Lost Land of the Tiger


Lost Land of the Tiger
Genre Nature documentary
Presented by
Country of origin United Kingdom
Original language(s) English
No. of episodes 3
Production
Location(s) Bhutan
Running time 60 minutes
Production company(s) BBC Natural History Unit
Broadcast
Original channel BBC One
Original run 21 September 2010 (2010-09-21) – 23 September 2010 (2010-09-23)
Chronology
Preceded by Lost Land of the Volcano (2009)
External links
Website

Lost Land of the Tiger is a three-part nature documentary series produced by the BBC Natural History Unit which follows a scientific expedition to the Himalayan kingdom of Bhutan. The expedition team is made up of specialist zoologists, explorers and the BBC crew. Together, they explore wilderness areas from the lowland jungles to high-altitude slopes, in search of rare animals and plants. The focus of the expedition is to investigate the status of the tiger in Bhutan, where little is known of the cat's distribution or population density. Evidence of a healthy population of tigers would elevate Bhutan's importance as a sanctuary for this endangered species. It would also support tiger conservationist Dr. Alan Rabinowitz's proposal for a vast protected corridor linking the fragmented pockets of tiger habitat which lie to the south of the Himalayas.[1]

The expedition is notable for obtaining the first footage of tigers living at 4,000 metres (13,000 ft) in the high Himalayas. The BBC footage shows a female tiger lactating and scent-marking, followed a few days later by a male tiger responding, suggesting that the cats could be breeding at this altitude. Previously, anecdotal sightings from Bhutanese mountain villagers suggested tigers were capable of visiting such heights, but it was not known whether they were living and breeding there.[2] The footage was obtained using remote camera traps which are triggered by motion. This discovery dramatically increases the known range of viable tiger habitat.[3] The camera traps also recorded footage of other rarely seen forest creatures, including Indian wild dogs, Asian elephants, leopards and leopard cats.

The series was broadcast on BBC One in the United Kingdom on three consecutive nights, starting on 21 September 2010. The presenters were Steve Backshall, Gordon Buchanan, Justine Evans and Dr. George McGavin.

Lost Land of the Tiger was the fourth of the BBC Natural History Unit's "Expedition" series, following Expedition Borneo (2006) and Lost Land of the Jaguar (2008) and Lost Land of the Volcano (2009).[4]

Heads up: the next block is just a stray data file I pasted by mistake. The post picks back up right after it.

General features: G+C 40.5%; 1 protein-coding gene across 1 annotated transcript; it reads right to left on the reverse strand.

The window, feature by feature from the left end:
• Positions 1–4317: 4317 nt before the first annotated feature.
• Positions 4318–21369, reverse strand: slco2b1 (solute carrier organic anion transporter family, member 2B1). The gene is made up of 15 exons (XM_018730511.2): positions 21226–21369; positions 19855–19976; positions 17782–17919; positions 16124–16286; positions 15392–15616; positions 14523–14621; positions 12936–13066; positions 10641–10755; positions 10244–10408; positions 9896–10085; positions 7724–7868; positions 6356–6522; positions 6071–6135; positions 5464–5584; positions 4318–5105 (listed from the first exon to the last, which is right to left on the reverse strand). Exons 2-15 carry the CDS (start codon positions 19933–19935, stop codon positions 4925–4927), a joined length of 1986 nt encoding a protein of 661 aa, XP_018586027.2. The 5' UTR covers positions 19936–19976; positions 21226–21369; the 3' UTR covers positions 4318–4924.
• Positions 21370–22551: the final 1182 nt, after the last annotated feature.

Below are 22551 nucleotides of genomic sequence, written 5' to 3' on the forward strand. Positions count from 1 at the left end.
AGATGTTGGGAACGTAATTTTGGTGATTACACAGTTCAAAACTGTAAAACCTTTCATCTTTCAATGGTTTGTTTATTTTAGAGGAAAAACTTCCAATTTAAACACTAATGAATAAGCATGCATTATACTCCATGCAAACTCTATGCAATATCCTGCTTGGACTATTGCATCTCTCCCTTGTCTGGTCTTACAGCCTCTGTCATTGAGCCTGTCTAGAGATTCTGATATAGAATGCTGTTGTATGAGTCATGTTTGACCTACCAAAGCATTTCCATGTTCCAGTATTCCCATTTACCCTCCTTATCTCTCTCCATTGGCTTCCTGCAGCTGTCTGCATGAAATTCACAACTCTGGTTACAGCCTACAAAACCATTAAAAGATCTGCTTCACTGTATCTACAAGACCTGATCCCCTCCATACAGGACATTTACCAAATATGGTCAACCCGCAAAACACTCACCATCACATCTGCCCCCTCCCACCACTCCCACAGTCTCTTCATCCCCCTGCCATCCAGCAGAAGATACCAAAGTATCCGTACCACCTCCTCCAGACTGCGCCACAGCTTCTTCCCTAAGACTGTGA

References

  1. ^ "Tiger Corridor Initiative". Panthera. Retrieved 1 March 2011. 
  2. ^ Choden, Kuenzang (10 October 2010). "A fundamental misunderstanding, clarify BBC filmmakers". Bhutan Times. 
  3. ^ Walker, Matt (20 September 2010). "Lost tiger population discovered in Bhutan mountains". BBC Earth News. 
  4. ^ "BBC team discovers "lost" tigers". BBC Press Office. 20 September 2010. 

External links

  • Lost Land of the Tiger at BBC Programmes
  • Lost Land Of The Tiger: Filming in Bhutan - BBC blog post by Gordon Buchanan
This article was sourced from Creative Commons Attribution-ShareAlike License; additional terms may apply. World Heritage Encyclopedia content is assembled from numerous content providers, Open Access Publishing, and in compliance with The Fair Access to Science and Technology Research Act (FASTR), Wikimedia Foundation, Inc., Public Library of Science, The Encyclopedia of Life, Open Book Publishers (OBP), PubMed, U.S. National Library of Medicine, National Center for Biotechnology Information, U.S. National Library of Medicine, National Institutes of Health (NIH), U.S. Department of Health & Human Services, and USA.gov, which sources content from all federal, state, local, tribal, and territorial government publication portals (.gov, .mil, .edu). Funding for USA.gov and content contributors is made possible from the U.S. Congress, E-Government Act of 2002.
 
Crowd sourced content that is contributed to World Heritage Encyclopedia is peer reviewed and edited by our editorial staff to ensure quality scholarly research articles.
 
By using this site, you agree to the Terms of Use and Privacy Policy. World Heritage Encyclopedia™ is a registered trademark of the World Public Library Association, a non-profit organization.